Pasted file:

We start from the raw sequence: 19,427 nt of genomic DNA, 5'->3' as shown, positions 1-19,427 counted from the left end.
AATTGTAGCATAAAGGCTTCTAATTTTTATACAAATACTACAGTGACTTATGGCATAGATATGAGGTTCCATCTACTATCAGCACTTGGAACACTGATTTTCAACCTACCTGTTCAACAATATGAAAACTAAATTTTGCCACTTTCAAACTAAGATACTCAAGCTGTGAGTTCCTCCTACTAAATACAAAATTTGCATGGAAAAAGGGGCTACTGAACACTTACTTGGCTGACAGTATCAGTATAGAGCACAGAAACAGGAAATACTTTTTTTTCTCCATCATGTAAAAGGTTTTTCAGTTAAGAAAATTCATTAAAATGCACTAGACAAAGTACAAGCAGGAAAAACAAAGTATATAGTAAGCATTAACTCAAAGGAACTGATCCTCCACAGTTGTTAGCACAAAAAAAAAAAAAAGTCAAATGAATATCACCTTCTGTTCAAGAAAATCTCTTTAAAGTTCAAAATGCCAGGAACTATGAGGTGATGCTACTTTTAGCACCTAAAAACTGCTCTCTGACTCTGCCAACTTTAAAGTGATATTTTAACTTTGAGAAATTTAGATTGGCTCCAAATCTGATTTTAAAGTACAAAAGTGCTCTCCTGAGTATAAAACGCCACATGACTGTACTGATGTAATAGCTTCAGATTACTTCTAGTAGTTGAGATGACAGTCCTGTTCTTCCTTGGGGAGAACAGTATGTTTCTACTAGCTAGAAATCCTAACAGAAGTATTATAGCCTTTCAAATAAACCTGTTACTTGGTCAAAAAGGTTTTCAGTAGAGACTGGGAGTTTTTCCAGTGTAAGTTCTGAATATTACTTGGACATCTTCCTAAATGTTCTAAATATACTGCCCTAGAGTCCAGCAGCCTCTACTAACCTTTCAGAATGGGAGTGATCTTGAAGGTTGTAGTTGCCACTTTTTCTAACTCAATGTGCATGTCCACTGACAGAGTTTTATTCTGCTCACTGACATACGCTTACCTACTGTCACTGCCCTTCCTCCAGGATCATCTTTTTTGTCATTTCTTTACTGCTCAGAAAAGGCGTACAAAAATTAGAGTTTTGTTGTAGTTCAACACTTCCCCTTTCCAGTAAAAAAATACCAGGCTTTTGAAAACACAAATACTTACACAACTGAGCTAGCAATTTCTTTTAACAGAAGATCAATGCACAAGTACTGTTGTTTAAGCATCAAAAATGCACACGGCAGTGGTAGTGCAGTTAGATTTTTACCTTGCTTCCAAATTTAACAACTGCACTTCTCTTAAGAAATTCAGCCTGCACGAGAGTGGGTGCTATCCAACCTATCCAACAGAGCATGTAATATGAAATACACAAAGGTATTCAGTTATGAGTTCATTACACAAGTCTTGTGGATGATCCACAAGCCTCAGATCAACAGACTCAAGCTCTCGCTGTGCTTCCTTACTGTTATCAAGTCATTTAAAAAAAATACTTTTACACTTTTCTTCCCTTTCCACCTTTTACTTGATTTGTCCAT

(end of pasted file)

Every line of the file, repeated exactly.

We start from the raw sequence: 19,427 nt of genomic DNA, 5'->3' as shown, positions 1-19,427 counted from the left end.
AATTGTAGCATAAAGGCTTCTAATTTTTATACAAATACTACAGTGACTTATGGCATAGATATGAGGTTCCATCTACTATCAGCACTTGGAACACTGATTTTCAACCTACCTGTTCAACAATATGAAAACTAAATTTTGCCACTTTCAAACTAAGATACTCAAGCTGTGAGTTCCTCCTACTAAATACAAAATTTGCATGGAAAAAGGGGCTACTGAACACTTACTTGGCTGACAGTATCAGTATAGAGCACAGAAACAGGAAATACTTTTTTTTCTCCATCATGTAAAAGGTTTTTCAGTTAAGAAAATTCATTAAAATGCACTAGACAAAGTACAAGCAGGAAAAACAAAGTATATAGTAAGCATTAACTCAAAGGAACTGATCCTCCACAGTTGTTAGCACAAAAAAAAAAAAAAGTCAAATGAATATCACCTTCTGTTCAAGAAAATCTCTTTAAAGTTCAAAATGCCAGGAACTATGAGGTGATGCTACTTTTAGCACCTAAAAACTGCTCTCTGACTCTGCCAACTTTAAAGTGATATTTTAACTTTGAGAAATTTAGATTGGCTCCAAATCTGATTTTAAAGTACAAAAGTGCTCTCCTGAGTATAAAACGCCACATGACTGTACTGATGTAATAGCTTCAGATTACTTCTAGTAGTTGAGATGACAGTCCTGTTCTTCCTTGGGGAGAACAGTATGTTTCTACTAGCTAGAAATCCTAACAGAAGTATTATAGCCTTTCAAATAAACCTGTTACTTGGTCAAAAAGGTTTTCAGTAGAGACTGGGAGTTTTTCCAGTGTAAGTTCTGAATATTACTTGGACATCTTCCTAAATGTTCTAAATATACTGCCCTAGAGTCCAGCAGCCTCTACTAACCTTTCAGAATGGGAGTGATCTTGAAGGTTGTAGTTGCCACTTTTTCTAACTCAATGTGCATGTCCACTGACAGAGTTTTATTCTGCTCACTGACATACGCTTACCTACTGTCACTGCCCTTCCTCCAGGATCATCTTTTTTGTCATTTCTTTACTGCTCAGAAAAGGCGTACAAAAATTAGAGTTTTGTTGTAGTTCAACACTTCCCCTTTCCAGTAAAAAAATACCAGGCTTTTGAAAACACAAATACTTACACAACTGAGCTAGCAATTTCTTTTAACAGAAGATCAATGCACAAGTACTGTTGTTTAAGCATCAAAAATGCACACGGCAGTGGTAGTGCAGTTAGATTTTTACCTTGCTTCCAAATTTAACAACTGCACTTCTCTTAAGAAATTCAGCCTGCACGAGAGTGGGTGCTATCCAACCTATCCAACAGAGCATGTAATATGAAATACACAAAGGTATTCAGTTATGAGTTCATTACACAAGTCTTGTGGATGATCCACAAGCCTCAGATCAACAGACTCAAGCTCTCGCTGTGCTTCCTTACTGTTATCAAGTCATTTAAAAAAAATACTTTTACACTTTTCTTCCCTTTCCACCTTTTACTTGATTTGTCCAT